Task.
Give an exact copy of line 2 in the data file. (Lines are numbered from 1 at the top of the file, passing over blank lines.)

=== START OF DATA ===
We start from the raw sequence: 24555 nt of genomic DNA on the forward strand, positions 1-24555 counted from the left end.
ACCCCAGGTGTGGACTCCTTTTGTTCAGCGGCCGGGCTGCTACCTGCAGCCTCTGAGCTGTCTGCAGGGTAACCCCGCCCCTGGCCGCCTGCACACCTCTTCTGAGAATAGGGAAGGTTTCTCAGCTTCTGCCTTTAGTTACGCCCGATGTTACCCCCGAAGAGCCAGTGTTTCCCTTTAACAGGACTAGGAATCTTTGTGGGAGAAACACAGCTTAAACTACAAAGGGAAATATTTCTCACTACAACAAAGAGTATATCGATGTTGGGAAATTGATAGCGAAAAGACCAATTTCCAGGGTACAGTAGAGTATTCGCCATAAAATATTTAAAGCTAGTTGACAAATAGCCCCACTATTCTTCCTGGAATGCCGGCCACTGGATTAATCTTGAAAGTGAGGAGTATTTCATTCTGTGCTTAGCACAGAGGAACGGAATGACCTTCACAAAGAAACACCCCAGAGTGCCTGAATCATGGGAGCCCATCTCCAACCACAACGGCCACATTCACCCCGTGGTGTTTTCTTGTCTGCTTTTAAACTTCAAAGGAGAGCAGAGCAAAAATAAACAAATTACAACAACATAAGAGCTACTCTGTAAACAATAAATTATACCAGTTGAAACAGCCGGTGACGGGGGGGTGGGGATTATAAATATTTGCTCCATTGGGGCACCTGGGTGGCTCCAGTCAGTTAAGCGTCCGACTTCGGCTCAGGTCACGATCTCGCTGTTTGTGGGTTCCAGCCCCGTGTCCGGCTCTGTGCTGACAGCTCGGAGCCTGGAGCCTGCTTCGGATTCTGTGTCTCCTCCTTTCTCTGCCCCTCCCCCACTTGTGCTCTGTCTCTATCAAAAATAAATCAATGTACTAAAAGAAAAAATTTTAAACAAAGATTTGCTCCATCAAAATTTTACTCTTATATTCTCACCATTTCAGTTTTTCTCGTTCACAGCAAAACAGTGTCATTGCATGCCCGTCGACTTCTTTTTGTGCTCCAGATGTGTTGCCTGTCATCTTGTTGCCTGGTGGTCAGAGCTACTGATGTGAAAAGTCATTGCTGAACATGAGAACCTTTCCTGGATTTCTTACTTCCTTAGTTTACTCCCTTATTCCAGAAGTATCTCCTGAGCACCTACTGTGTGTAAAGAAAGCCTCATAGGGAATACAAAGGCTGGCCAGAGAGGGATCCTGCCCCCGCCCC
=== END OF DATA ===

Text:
ACCCCAGGTGTGGACTCCTTTTGTTCAGCGGCCGGGCTGCTACCTGCAGCCTCTGAGCTGTCTGCAGGGTAACCCCGCCCCTGGCCGCCTGCACACCTCTTCTGAGAATAGGGAAGGTTTCTCAGCTTCTGCCTTTAGTTACGCCCGATGTTACCCCCGAAGAGCCAGTGTTTCCCTTTAACAGGACTAGGAATCTTTGTGGGAGAAACACAGCTTAAACTACAAAGGGAAATATTTCTCACTACAACAAAGAGTATATCGATGTTGGGAAATTGATAGCGAAAAGACCAATTTCCAGGGTACAGTAGAGTATTCGCCATAAAATATTTAAAGCTAGTTGACAAATAGCCCCACTATTCTTCCTGGAATGCCGGCCACTGGATTAATCTTGAAAGTGAGGAGTATTTCATTCTGTGCTTAGCACAGAGGAACGGAATGACCTTCACAAAGAAACACCCCAGAGTGCCTGAATCATGGGAGCCCATCTCCAACCACAACGGCCACATTCACCCCGTGGTGTTTTCTTGTCTGCTTTTAAACTTCAAAGGAGAGCAGAGCAAAAATAAACAAATTACAACAACATAAGAGCTACTCTGTAAACAATAAATTATACCAGTTGAAACAGCCGGTGACGGGGGGGTGGGGATTATAAATATTTGCTCCATTGGGGCACCTGGGTGGCTCCAGTCAGTTAAGCGTCCGACTTCGGCTCAGGTCACGATCTCGCTGTTTGTGGGTTCCAGCCCCGTGTCCGGCTCTGTGCTGACAGCTCGGAGCCTGGAGCCTGCTTCGGATTCTGTGTCTCCTCCTTTCTCTGCCCCTCCCCCACTTGTGCTCTGTCTCTATCAAAAATAAATCAATGTACTAAAAGAAAAAATTTTAAACAAAGATTTGCTCCATCAAAATTTTACTCTTATATTCTCACCATTTCAGTTTTTCTCGTTCACAGCAAAACAGTGTCATTGCATGCCCGTCGACTTCTTTTTGTGCTCCAGATGTGTTGCCTGTCATCTTGTTGCCTGGTGGTCAGAGCTACTGATGTGAAAAGTCATTGCTGAACATGAGAACCTTTCCTGGATTTCTTACTTCCTTAGTTTACTCCCTTATTCCAGAAGTATCTCCTGAGCACCTACTGTGTGTAAAGAAAGCCTCATAGGGAATACAAAGGCTGGCCAGAGAGGGATCCTGCCCCCGCCCC